On 18 February, the FCA published its Sector Views for 2020. Described as its view of how the markets it regulates are performing, this “performance” is inevitably framed by its role as the UK’s conduct regulator. Sector Views also looks at how the financial environment is changing, through a range of different lenses – the FCA’s objectives, macroeconomics, the political environment, and societal and technological developments.
Sector Views represent the FCA’s thinking on the following key areas:
- how the markets it regulates are currently performing;
- the current and expected changes/drivers to those markets; and
- the actual or potential harms (which could be both to individual consumers and the wider market) and how should the FCA be focussing its resources to address those harms.
In the first chapter of the report, the FCA looks at “drivers of change”; factors that it considers have a general influence across all of the markets it regulates. The second chapter focuses on Brexit (adding little to existing FCA views), with the remaining chapters looking at individual markets.
Many of the trends identified are interesting, if unsurprising, but some key themes and issues occur throughout the paper:
- Economic conditions and risk taking. The weak global economic environment and sustained low interest rate environment continues to provide challenges for generating higher investment returns. This in turn can lead both firms and consumers to engage in additional risk taking that is poorly understood and/or that they are not sufficiently able to bear.
- Technology. FinTech, other forms of disruptive technology and linked initiatives (such as Open Banking and Open Finance) continue to dominate changes in the market, increasing choice and changing consumer habits.
Investment in technology-driven products and services remains high, although so far the impact has been greater in the consumer sector than wholesale markets where certain types of technology (such as distributed ledger technology) have been slower to take hold.
The FCA remains concerned, however, by the risks posed by the rapid growth of technology, noting potential issues such as:
- the risk for technology/AI to be used in unethical, unfair or exclusionary ways (for example, in pricing decisions for insurance policies) – in other words, that it may lead to new forms of conduct risk;
- the challenges associated with ensuring that all consumers benefit from technological change (for example, older consumers who may be less likely to use new technology);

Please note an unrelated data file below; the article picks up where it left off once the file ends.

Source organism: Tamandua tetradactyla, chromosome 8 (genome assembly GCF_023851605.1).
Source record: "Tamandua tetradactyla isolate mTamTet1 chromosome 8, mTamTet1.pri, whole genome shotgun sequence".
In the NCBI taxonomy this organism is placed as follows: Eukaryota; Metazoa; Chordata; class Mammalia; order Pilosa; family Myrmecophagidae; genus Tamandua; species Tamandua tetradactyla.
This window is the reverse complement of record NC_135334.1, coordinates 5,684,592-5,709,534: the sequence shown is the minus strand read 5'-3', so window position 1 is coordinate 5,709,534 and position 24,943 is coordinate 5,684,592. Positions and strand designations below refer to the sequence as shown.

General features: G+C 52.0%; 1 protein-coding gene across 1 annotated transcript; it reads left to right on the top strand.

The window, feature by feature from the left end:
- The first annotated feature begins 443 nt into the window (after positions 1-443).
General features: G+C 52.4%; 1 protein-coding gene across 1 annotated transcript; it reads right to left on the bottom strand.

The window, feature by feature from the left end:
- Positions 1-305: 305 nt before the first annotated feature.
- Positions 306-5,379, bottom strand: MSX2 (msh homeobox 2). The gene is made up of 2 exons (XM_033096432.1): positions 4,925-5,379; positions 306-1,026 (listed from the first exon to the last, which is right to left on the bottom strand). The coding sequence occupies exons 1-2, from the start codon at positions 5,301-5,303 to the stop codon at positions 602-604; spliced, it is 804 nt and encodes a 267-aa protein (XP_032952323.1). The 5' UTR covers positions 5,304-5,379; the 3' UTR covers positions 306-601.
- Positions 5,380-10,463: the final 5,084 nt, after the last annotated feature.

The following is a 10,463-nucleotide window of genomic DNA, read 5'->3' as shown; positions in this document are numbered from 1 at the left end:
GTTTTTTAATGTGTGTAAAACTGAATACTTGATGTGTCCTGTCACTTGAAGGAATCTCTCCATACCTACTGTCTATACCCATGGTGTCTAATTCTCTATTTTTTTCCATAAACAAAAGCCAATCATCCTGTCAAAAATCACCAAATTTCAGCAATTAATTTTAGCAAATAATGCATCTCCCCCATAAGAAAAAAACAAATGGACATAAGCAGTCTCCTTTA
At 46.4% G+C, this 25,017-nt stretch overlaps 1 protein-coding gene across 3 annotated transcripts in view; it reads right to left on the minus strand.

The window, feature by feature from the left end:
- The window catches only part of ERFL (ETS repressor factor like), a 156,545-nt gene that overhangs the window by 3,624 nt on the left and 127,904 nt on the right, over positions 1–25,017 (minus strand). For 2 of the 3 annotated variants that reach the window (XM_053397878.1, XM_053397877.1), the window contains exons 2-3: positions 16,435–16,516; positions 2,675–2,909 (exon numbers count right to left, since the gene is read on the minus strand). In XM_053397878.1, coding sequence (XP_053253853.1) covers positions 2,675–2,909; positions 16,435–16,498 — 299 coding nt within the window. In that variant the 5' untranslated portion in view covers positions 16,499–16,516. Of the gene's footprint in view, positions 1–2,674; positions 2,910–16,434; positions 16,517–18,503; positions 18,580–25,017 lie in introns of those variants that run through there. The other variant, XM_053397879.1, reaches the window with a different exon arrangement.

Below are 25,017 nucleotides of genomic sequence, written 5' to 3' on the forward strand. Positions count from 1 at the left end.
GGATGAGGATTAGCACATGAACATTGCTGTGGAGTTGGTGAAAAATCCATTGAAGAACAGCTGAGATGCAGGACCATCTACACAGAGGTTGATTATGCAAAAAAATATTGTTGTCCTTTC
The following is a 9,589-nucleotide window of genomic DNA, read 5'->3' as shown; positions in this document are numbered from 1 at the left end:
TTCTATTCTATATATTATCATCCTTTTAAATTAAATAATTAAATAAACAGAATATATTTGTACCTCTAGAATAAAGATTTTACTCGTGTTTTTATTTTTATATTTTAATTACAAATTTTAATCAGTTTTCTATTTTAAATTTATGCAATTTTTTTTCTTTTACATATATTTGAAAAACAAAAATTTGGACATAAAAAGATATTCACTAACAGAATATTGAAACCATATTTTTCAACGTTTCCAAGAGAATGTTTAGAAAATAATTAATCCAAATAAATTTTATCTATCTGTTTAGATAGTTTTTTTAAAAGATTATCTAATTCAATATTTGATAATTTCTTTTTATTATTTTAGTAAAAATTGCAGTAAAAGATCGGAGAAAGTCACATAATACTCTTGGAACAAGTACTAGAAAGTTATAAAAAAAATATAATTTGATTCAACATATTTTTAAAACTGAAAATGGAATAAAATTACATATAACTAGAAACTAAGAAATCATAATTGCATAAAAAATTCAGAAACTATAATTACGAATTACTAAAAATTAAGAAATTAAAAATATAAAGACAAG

- the challenges associated with regulating and protecting consumers in markets which are becoming increasingly fragmented because of the large number of new (generally tech-driven) entrants;
- the increased risks posed by cybercrime and enhanced need for operational resilience particularly in relation to outsourcing.
- Consumers. Much of the report focusses on consumer trends and issues, reflecting the FCA’s continuing emphasis on the protection of vulnerable customers and the consideration of how intergenerational issues impact engagement with financial services, although few of their themes are new. The FCA continues to express concern about levels of personal debt; pricing/value for money, consumer understanding of products/services and their understanding of investment risk more generally.
- Climate change and sustainable finance. Considerations relating to these topics are expected to play an increasingly important, and visible, role in decisions made by both firms and consumers.
Next steps for firms
Sector Views gives a clear idea of where the FCA sees the need for action. Firms should review the Sector Views with a view to anticipating the FCA’s upcoming supervisory priorities. The FCA’s conclusions in its Sector Views will inform its upcoming Business Plan and the areas that the FCA will focus on over the next one to three years. In some cases, firms may not agree with the FCA’s views. Although not a consultation, the Sector Views will act as a platform for much of the FCA’s future policy work. Firms should consider whether there is a need to engage on certain topics (eg, through industry bodies) before those views harden further.
Sector Views contain a substantial amount of information and data, which firms might find useful in their own product and business planning and development – for example, by identifying key market trends or opportunities. The FCA also expects firms to review the harms identified in the Sector Views, and to focus on preventing those identified harms which involve their business model. All firms should to look at the relevant parts of the Sector Views and think about whether and how the issues (and in particular, any harms identified by the FCA) might be relevant to their own business.